A lot of hard work was invested into the UK's Nuffield Council on Bioethics' new, pioneering, report entitled 'Genome Editing and Human Reproduction: Social and ethical issues'. But a lot more work is still necessary to gain an appropriate overview of heritable genome editing since a number of ethical arguments are missing from the report, while others are insufficiently developed. As a result, the report cannot be seen as safe when it indicates that it 'can… envisage circumstances in which heritable genome editing interventions should be permitted'.
For example, the report does not sufficiently investigate the way such procedures may undermine the absolute equality in value and worth of all persons in civilised society.
One way to do this is to first consider the synecdoche argument: this examines whether it is possible or appropriate to reduce a whole, such as a person, to just a part or trait, such as a disorder. This is because, in the reproductive setting, disorders cannot be considered on their own without being embodied in persons. It is always a possible future person, or a real existing person, with or without a disorder who should be considered and not just the disorder by itself.
Secondly, the non-identity argument is very relevant though, admittedly, this was briefly mentioned in the report. This implies that there is a crucial philosophical difference between changing a trait, such as a disability, in a person who exists and making sure that a person with such a trait does not come into existence.
Together with the synecdoche argument, this means that many individuals who were brought into existence, from the very beginning, with a disability may consider this condition as an existential part of their very identity. This is in contrast to individuals who may have become disabled later in life who may not associate their very existence with this condition.
Finally, the expressivist argument should be considered. This argument is often presented as the concern that preventing the very existence of certain individuals with specific disabilities is an expression of disvalue for existing people with the disabilities.
Again, this argument was noted in the report but was, unfortunately, not developed in a manner which presented all its many different and important articulations. This would then have addressed the shortcomings of the report relating to this expressivist argument when it ignored the synecdoche argument while noting that ‘it is possible to disvalue a condition that gives rise to disability at the same time as valuing people who have the condition as highly as those who do not'.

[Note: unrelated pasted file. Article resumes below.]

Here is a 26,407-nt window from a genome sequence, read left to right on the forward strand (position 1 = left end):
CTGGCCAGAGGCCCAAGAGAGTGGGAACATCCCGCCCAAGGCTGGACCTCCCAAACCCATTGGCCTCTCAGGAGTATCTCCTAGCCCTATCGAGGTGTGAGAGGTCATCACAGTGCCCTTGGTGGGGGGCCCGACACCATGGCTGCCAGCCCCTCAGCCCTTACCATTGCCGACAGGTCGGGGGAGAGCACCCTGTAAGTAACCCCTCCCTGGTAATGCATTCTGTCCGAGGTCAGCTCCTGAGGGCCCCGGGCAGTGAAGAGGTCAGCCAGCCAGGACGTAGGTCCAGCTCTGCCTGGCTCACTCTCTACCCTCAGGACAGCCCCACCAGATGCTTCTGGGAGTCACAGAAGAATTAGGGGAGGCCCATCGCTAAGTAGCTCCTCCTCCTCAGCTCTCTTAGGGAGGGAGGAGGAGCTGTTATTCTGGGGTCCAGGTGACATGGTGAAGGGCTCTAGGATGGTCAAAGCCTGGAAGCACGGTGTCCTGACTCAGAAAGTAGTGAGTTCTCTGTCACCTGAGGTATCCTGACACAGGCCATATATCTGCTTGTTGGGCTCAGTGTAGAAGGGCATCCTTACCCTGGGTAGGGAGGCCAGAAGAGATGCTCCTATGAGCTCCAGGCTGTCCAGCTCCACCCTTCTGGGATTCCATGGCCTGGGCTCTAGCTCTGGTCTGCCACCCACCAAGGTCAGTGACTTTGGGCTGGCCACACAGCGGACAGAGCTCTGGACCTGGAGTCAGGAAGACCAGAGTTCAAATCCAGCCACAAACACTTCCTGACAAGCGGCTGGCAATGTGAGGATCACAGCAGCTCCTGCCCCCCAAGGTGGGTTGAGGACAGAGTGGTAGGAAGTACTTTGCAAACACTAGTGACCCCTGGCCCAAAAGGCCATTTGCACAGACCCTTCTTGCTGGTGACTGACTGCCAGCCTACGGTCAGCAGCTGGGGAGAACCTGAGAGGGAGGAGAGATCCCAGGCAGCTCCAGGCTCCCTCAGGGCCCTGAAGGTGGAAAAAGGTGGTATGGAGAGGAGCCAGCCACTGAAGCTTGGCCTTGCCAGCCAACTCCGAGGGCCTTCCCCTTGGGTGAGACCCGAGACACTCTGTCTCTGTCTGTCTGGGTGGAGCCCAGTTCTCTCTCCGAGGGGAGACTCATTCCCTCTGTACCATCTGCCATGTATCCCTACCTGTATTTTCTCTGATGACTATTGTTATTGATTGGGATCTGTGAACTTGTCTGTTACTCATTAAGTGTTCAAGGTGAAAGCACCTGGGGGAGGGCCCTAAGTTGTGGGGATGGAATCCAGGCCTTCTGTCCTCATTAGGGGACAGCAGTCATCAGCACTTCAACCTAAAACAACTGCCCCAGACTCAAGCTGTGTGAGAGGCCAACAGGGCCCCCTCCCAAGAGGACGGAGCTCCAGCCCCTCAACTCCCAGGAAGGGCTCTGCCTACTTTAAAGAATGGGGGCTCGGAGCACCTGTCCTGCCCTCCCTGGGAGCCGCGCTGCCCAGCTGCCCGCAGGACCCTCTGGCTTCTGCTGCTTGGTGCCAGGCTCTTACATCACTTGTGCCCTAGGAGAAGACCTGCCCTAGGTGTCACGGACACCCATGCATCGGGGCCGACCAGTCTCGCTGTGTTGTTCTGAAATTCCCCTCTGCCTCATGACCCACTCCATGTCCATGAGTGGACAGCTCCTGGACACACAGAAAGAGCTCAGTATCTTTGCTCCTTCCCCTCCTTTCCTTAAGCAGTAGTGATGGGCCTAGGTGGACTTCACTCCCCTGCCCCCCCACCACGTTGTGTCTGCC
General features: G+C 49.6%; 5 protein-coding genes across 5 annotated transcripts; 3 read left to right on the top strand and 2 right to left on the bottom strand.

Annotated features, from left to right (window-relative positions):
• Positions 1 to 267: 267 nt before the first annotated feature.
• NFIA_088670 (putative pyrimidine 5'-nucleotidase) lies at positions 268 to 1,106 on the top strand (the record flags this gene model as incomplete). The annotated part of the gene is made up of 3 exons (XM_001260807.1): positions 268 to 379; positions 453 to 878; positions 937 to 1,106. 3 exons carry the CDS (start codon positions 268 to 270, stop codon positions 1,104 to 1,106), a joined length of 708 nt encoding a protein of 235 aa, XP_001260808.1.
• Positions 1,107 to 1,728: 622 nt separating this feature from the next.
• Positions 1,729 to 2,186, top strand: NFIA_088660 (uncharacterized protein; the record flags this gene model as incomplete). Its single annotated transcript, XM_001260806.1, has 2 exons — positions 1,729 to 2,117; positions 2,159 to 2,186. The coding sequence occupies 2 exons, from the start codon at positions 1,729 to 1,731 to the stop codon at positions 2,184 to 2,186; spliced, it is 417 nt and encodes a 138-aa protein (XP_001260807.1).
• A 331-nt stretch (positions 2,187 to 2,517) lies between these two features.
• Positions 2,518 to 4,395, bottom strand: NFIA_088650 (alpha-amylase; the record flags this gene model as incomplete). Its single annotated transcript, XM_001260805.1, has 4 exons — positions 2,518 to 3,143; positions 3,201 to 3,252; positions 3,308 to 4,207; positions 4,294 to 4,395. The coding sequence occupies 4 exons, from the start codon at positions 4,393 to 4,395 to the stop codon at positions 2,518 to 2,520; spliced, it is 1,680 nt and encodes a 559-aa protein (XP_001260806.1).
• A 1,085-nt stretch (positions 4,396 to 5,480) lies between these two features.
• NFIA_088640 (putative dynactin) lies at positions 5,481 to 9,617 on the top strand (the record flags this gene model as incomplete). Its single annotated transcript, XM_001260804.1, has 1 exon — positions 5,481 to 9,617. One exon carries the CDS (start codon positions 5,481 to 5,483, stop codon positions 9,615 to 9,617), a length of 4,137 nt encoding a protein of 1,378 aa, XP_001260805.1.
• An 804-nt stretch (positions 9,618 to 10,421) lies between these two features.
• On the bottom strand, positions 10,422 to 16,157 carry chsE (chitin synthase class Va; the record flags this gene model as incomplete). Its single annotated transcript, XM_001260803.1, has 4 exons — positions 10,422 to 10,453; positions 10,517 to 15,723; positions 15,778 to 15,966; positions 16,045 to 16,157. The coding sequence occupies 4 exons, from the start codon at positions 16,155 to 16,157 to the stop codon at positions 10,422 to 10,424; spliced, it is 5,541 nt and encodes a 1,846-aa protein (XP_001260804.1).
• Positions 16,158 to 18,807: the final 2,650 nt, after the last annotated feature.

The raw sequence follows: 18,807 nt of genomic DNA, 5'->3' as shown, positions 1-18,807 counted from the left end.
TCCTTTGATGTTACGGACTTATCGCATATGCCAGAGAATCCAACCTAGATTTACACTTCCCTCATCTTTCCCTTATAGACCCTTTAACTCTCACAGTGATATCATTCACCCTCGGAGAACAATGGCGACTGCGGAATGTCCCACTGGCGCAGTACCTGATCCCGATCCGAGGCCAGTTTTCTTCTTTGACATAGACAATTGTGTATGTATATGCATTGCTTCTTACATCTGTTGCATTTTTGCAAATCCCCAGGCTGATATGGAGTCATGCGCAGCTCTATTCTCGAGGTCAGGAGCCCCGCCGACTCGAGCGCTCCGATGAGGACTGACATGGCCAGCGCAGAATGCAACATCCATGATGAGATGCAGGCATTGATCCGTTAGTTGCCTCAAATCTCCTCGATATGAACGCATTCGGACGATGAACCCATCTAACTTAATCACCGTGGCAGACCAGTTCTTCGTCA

Taking a closer look at this statement in the report, however, a number of important questions can be asked about the way individuals, such as prospective parents, can make a choice between possible future children. For example:
- Are these individuals stating that possible future children are actually unequal in value and worth?
- How is this choice being made? Moreover, since no real deliberate decision ever takes place without being informed by the real world, are these individuals considering certain possible future lives by projecting them into reality in order to decide which ones should come into existence? Furthermore, are they basing their choice on their experiences and perceptions of children, who already exist?
- Are these individuals basing their decision solely on quality-of-life arguments? And, if so, what other moral arguments are they using, subsequently, in the real world of existing individuals in order to believe that everyone is absolutely equal in value and worth? Moreover, why and how do these new arguments only apply once persons actually exist?
It is regrettable that the report does not address these questions. The decision that individuals or a society makes between possible children are often talked about in the context of imagined future persons. But the decision itself is one with real consequences, not in an imagined world but in this world. Those consequences include the reality that only certain children are being brought into existence. Indeed, it is difficult to see how a real and genuine expression of the actual moral values of these individuals or that of a society in the real world is not being revealed.
Accepting heritable genome editing and the possibility of choosing between different kinds of future children, therefore, may become an outward expression of the moral values of a person or a society in the real existing world. Values that accept an inequality in the inherent worth of existing, and very real, people.
An important safeguard in the report is its proposed principle of 'social justice and solidarity'. This states that genome editing procedures 'should be permitted only in circumstances in which it cannot reasonably be expected to produce or exacerbate social division or the unmitigated marginalisation or disadvantage of groups within society'.
On this account, however, and based on the above dangers to the absolute equality of value and worth of all persons in a civilised society, it is impossible to see any occasion when heritable genome editing could ever be acceptable or permitted by legislation. Indeed, a compassionate civilised society is one that offers unconditional acceptance of the deeply suffering, as well as the deeply contented child. It is one that learns to welcome all possible future children as equally valuable.
Note: The views expressed in this article are those of the author and do not necessarily reflect the positions of the professional organisations with which he is affiliated.